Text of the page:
Using a longitudinal dataset collected by the National Institute of Child Health and Human Development (NICHD) Early Child Care Research Network, this paper investigates the association between work schedules and child care decisions among mothers with children under 3 years of age. Separate analyses were conducted on a sample of married mothers to examine the influence of fathers' as well as mothers' employment characteristics on child care decisions. Descriptive statistics reveal that changes in mothers' work schedules are accompanied by changes in child care arrangements, with a higher percentage of families in which the mother changed to working nonstandard hours having switched to care by the father and a higher percentage of families in which the mother changed to working standard hours having switched to center care. The regression results further indicate that the father's work schedule is an important factor contributing to child care decisions, with the probability of paternal care highest in families where both parents work nonstandard hours. Results in this paper shed new light on understanding the question of whether families change child care arrangements when parents move into or out of nonstandard employment schedules.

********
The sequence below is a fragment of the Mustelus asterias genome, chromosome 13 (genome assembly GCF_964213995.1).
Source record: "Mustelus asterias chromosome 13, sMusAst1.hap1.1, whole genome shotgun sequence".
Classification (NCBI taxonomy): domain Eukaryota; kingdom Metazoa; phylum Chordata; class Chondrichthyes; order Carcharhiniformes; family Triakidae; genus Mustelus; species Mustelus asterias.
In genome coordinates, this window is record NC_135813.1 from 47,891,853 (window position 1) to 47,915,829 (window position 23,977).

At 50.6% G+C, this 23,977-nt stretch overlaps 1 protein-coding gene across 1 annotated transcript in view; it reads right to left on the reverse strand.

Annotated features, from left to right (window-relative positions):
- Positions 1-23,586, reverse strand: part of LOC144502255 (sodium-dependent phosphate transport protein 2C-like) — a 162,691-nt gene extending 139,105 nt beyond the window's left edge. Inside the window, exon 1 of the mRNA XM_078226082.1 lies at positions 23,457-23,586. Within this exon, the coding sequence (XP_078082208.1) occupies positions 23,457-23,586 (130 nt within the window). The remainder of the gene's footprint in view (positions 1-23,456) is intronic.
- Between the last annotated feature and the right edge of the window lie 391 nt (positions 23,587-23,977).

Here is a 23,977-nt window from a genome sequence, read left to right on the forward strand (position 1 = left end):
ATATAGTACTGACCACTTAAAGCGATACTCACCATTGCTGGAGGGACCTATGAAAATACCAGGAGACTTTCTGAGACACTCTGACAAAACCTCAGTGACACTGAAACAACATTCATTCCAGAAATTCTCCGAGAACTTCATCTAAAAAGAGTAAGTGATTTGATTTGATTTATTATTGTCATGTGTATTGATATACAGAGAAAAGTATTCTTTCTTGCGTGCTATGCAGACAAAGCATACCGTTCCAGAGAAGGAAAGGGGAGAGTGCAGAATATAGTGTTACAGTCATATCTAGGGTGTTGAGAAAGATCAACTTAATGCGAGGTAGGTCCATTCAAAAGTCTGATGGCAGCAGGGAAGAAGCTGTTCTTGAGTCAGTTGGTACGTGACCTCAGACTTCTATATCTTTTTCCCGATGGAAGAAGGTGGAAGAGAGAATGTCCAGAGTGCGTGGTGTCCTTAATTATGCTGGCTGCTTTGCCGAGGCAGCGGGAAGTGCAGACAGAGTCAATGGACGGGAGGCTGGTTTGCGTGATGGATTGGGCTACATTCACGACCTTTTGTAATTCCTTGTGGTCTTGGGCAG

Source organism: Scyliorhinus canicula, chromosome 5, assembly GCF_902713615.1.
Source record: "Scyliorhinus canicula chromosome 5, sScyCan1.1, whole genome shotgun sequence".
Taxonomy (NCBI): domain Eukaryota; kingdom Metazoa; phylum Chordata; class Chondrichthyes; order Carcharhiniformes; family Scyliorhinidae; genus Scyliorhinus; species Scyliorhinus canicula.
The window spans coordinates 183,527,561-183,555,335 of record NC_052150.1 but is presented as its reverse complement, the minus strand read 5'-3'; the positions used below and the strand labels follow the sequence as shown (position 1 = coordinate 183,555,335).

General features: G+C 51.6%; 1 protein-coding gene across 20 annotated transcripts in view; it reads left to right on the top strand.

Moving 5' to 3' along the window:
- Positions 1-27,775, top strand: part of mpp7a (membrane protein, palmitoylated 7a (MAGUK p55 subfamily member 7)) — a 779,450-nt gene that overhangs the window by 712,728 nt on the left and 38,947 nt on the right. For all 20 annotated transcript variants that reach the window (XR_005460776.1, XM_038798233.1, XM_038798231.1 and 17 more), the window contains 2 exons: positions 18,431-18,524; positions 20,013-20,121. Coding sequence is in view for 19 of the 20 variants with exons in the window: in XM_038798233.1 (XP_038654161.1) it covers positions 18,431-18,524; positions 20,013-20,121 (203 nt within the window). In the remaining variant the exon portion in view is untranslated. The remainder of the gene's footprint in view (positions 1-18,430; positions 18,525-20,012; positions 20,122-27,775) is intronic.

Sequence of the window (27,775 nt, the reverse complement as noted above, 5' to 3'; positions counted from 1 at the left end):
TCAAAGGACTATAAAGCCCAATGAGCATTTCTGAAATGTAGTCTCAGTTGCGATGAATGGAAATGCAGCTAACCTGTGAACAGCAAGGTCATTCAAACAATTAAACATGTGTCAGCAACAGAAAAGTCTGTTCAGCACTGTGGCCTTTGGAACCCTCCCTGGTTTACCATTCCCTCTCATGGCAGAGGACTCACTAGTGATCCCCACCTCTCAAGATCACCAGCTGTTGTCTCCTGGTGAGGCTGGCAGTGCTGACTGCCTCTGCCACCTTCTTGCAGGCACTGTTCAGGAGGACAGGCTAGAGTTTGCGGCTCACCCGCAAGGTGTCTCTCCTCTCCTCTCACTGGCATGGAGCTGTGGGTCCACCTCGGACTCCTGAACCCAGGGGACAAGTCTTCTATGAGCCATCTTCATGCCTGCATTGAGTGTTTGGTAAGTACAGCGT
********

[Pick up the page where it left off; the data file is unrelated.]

- Child care decisions
- Nonstandard work schedules
ASJC Scopus subject areas
- Developmental and Educational Psychology
- Sociology and Political Science